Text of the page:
Journalists have been accused of revealing secrets during their trial in Turkey

Journalists have been accused of revealing secrets during their trial in Turkey

ISTANBUL (AP) – Seven journalists were on trial on Wednesday, charged with revealing state secrets for their reports on the funeral of an intelligence officer killed in Libya. Three of the defendants have been released pending the outcome of the trial.

The journalists from the Odatv news website, the pro-Kurdish newspaper Yeni Yasam and the nationalist daily Yenicag have been accused of violating national intelligence laws and revealing classified information. If convicted, they are sentenced to eight to nineteen years in prison.

Odatv editor-in-chief Baris Pehlivan, editor Baris Terkoglu, reporter Hulya Kilinc and Yeni Yasam editor-in-chief Ferhat Celik and news editor Aydin Keser were accused of their reports of the intelligence officer who passed away in February and of the Turkish army activity in Libya.

Murat Agirel, a columnist for Yenicag, and Erk Acarer, a columnist for the left-wing BirGun newspaper, are accused of revealing the identity of the intelligence officer on social media. Acarer is abroad and will be tried in absentia.

Eren Ekinci, an employee of the municipality where the funeral of the intelligence officer took place, is accused of providing information to the Odatv reporter.

Prosecutors have accused defendants, who have been remanded in custody since March, to act “in a systematic and coordinated manner”. Critics of the case say the intelligence officer had previously been identified in discussions in the Turkish parliament and that his name and involvement with Libya were known.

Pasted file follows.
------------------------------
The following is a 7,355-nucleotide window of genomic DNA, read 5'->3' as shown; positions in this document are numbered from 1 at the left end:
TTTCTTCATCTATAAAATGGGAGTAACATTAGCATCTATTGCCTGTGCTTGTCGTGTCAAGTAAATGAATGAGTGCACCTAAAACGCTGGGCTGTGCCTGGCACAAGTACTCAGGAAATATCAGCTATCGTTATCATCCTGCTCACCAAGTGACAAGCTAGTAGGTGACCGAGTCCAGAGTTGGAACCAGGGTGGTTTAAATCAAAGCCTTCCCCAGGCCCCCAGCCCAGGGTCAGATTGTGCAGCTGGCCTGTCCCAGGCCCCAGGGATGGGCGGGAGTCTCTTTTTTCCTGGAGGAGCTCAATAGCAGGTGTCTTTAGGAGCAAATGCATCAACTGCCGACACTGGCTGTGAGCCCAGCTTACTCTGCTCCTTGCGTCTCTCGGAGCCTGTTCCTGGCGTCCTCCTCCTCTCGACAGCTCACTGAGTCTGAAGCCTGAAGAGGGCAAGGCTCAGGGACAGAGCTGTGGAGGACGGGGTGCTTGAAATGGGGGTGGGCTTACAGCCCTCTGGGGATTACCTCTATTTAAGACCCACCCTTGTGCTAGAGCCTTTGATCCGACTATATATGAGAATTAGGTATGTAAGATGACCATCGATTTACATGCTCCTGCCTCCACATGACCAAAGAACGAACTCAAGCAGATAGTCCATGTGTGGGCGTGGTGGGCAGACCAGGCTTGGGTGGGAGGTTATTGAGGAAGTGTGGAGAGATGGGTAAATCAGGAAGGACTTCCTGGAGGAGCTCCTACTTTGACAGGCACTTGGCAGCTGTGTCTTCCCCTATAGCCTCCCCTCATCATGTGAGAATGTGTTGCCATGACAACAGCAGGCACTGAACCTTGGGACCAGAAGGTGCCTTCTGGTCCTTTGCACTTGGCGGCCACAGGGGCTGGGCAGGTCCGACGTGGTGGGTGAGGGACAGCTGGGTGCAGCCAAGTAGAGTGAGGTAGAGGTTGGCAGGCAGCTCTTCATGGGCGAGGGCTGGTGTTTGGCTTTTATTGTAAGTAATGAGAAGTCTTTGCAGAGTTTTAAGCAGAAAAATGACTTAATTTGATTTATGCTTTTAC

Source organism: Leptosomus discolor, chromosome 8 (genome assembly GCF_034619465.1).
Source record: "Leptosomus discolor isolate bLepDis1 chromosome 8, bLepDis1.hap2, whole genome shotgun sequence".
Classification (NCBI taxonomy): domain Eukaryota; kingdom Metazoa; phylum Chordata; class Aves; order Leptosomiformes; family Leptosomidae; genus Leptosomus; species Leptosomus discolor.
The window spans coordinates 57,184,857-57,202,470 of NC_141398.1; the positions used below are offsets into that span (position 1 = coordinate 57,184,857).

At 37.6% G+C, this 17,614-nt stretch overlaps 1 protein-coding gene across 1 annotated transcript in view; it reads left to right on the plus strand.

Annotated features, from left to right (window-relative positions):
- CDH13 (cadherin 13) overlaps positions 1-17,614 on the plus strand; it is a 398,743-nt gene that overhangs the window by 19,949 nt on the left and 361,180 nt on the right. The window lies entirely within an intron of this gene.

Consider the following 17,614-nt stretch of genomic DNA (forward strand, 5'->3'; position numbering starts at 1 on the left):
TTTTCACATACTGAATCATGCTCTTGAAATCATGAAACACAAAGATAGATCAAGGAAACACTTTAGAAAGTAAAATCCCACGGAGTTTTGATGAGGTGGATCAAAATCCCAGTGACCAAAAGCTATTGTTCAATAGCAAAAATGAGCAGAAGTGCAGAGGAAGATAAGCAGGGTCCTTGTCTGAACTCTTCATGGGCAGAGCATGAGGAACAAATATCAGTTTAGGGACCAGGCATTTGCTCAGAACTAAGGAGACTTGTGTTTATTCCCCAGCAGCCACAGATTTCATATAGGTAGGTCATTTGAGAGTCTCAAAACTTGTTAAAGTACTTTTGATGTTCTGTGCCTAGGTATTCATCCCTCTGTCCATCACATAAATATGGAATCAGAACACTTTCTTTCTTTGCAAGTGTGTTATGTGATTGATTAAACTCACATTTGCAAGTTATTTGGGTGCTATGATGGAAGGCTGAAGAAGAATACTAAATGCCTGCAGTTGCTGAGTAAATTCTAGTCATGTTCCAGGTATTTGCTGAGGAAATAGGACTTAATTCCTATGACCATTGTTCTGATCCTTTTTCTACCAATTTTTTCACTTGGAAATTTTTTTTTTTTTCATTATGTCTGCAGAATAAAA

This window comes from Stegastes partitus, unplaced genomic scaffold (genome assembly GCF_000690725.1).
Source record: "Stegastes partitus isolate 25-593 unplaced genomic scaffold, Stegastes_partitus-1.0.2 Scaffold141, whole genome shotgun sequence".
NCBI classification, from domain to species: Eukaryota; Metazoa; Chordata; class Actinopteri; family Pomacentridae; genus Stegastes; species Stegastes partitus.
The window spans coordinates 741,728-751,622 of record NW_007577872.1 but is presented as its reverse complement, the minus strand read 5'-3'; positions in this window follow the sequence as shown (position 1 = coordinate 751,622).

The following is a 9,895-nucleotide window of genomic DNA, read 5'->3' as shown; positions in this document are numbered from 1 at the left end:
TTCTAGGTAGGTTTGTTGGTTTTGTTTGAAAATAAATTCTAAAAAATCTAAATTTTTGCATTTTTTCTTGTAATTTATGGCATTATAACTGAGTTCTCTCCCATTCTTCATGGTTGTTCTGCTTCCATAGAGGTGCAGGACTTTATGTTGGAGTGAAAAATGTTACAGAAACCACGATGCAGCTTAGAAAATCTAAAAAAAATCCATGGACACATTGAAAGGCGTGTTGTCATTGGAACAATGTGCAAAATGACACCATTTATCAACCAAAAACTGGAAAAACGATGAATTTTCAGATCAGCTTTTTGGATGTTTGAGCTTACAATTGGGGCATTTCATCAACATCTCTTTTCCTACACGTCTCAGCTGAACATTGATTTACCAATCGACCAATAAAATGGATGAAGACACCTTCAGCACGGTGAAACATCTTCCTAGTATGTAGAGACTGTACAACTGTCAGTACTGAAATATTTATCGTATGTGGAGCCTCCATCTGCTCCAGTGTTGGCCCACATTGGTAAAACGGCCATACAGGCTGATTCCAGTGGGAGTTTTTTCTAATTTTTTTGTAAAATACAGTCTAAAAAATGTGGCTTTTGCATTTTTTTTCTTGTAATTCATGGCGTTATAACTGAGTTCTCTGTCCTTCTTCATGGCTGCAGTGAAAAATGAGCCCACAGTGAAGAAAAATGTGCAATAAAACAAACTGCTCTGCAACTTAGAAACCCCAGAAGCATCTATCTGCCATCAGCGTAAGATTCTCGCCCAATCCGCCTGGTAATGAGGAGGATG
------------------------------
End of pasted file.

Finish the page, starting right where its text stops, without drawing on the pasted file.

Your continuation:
At the opening hearing, the suspects dismissed the charges against them and requested acquittal.

“I have been held in a prison cell for 120 days for allegations of nonexistent crimes,” the newspaper Cumhuriyet Agirel quoted as a court. “The allegations against me are not based on solid evidence, nor do they fit anyone’s conscience,”

The newspaper also quoted Kilinc as saying, “As a local journalist, the existence of a martyr in the region and the burial of the martyr without ceremony was an important topic to report.”

The court released Terkoglu, Keser and Celik pending the outcome of the trial and adjourned the case to September 9.

Dozens of people gathered outside the courthouse in Istanbul to show solidarity with the journalists.

The New York-based Committee for the Protection of Journalists, or CPJ, has called on Turkey to drop the charges.

“Turkey should stop trying to control independent journalism with harassment, immediately release the arrested journalists and drop the case,” said program coordinator for Europe and Central Asia, Gulnoza Said, in a statement on May 13.

The CPJ ranks Turkey among the top jailers of journalists worldwide, alongside China and Saudi Arabia.

According to the Turkish Journalists Syndicate, approximately 80 journalists and other media workers are currently in prison under Turkey’s broad anti-terrorism laws, including many who were detained after a 2016 coup.

Turkey argues that the journalists are being prosecuted for criminal acts and not for their journalistic work.


Suzan Fraser reported from Ankara.

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